National Guard Armory

New Mexico National Guard Armory in Albuquerque, NM

Albuquerque was founded in 1706 and is the largest city in the State of New Mexico. In 1904 the First Infantry Regiment of the New Mexico National Guard was headquartered there. Company G had recently relocated to a "new" armory, essentially shared facilities in the Elks' Opera House which included a drill room, storeroom and toilets on the first floor, in addition to a well-equipped gymnasium, with lockers and showers.1

Albuquerque Armory at 5th Street and Silver Avenue SW - ca.1908
Albuquerque Museum Photo courtesy Albuquerque Public Library

As indicated in the annual report to the Dept. on Interior by the Governor that year, the rivalry with Company E and the expense of this armory which was in excess of the allowance granted by the territorial legislature necessitated an armory building there devoted primarily to military purposes. In the same report it was noted that a site for such armory had been selected and by 1908 the new Armory was built on the corner of 5th Street and Silver Avenue Southwest.1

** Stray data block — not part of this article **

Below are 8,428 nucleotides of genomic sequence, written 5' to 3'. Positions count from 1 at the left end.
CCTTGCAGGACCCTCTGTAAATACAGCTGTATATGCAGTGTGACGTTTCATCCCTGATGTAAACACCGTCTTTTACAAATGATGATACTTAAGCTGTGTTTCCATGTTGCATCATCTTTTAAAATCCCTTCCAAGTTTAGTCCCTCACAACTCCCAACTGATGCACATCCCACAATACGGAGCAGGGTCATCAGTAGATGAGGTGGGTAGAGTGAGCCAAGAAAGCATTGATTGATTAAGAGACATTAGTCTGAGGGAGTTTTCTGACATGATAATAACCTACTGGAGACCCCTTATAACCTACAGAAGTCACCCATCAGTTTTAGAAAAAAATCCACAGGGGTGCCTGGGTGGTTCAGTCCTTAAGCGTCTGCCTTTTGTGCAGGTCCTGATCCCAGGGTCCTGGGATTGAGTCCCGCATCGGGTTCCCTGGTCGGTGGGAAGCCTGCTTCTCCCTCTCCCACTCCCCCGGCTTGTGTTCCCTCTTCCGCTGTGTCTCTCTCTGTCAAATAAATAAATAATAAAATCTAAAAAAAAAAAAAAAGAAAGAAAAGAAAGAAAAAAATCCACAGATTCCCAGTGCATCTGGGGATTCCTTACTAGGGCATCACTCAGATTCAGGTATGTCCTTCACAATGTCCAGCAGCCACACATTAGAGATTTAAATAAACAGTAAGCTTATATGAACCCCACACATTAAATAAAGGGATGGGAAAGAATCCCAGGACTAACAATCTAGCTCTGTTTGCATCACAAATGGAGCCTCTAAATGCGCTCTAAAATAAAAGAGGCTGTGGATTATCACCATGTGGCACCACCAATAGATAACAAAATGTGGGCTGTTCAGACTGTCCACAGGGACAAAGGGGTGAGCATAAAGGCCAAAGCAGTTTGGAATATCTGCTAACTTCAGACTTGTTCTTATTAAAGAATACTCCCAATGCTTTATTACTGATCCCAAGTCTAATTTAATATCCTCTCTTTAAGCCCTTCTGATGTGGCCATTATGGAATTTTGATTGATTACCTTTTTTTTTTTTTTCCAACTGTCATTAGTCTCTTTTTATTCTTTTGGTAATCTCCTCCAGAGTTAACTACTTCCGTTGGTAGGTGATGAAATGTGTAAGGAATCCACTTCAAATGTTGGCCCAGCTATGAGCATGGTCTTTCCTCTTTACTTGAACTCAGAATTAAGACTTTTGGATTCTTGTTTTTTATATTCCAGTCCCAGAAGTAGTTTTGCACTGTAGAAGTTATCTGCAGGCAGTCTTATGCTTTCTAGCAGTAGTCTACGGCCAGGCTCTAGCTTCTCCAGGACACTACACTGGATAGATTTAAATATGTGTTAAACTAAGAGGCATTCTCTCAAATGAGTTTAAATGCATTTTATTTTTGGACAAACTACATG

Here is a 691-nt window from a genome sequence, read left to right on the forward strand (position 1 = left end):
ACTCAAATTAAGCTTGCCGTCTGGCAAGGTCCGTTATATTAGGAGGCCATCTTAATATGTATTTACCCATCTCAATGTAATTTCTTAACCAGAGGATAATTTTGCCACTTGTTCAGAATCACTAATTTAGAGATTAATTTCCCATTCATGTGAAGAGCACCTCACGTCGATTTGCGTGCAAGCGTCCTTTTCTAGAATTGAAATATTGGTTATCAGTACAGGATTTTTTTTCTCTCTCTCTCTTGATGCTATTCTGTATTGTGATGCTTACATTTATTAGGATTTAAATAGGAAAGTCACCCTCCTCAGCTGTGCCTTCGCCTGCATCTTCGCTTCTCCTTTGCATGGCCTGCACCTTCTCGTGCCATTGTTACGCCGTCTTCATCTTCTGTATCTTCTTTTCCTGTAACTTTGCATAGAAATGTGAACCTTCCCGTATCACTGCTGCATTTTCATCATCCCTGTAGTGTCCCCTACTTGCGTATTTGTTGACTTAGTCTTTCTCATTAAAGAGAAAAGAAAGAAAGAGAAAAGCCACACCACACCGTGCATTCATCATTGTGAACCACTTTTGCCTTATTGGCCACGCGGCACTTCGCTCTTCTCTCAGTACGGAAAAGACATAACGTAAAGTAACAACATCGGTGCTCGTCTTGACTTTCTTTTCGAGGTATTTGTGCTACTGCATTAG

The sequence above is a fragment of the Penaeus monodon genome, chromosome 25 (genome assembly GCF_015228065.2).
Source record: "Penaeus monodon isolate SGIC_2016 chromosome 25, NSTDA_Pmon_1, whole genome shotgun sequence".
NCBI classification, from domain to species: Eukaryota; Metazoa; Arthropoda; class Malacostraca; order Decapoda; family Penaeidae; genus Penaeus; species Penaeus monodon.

First State Convention of the American Legion - October 16 - 18, 1919
Photo courtesy Library of Congress

Described as a rather stark building, from a performance point of view, the interior was not much to look at and featured red brick on all four walls. There was a stage and a balcony that ran along the left side. It could accommodate seating for about 2.500. In addition to its increased use for military purposes likely commencing in 1916 with the pursuit of Pancho Villa along the Mexican Border when the entire National Guard of the US was mobilized, through World Wars I and II, being the only large hall in town it also served civic functions hosting conventions, dances, agricultural shows, boxing and wrestling, musical events, political rallies and other public events. In October of 1919, it was the site of the first State Convention of the American Legion.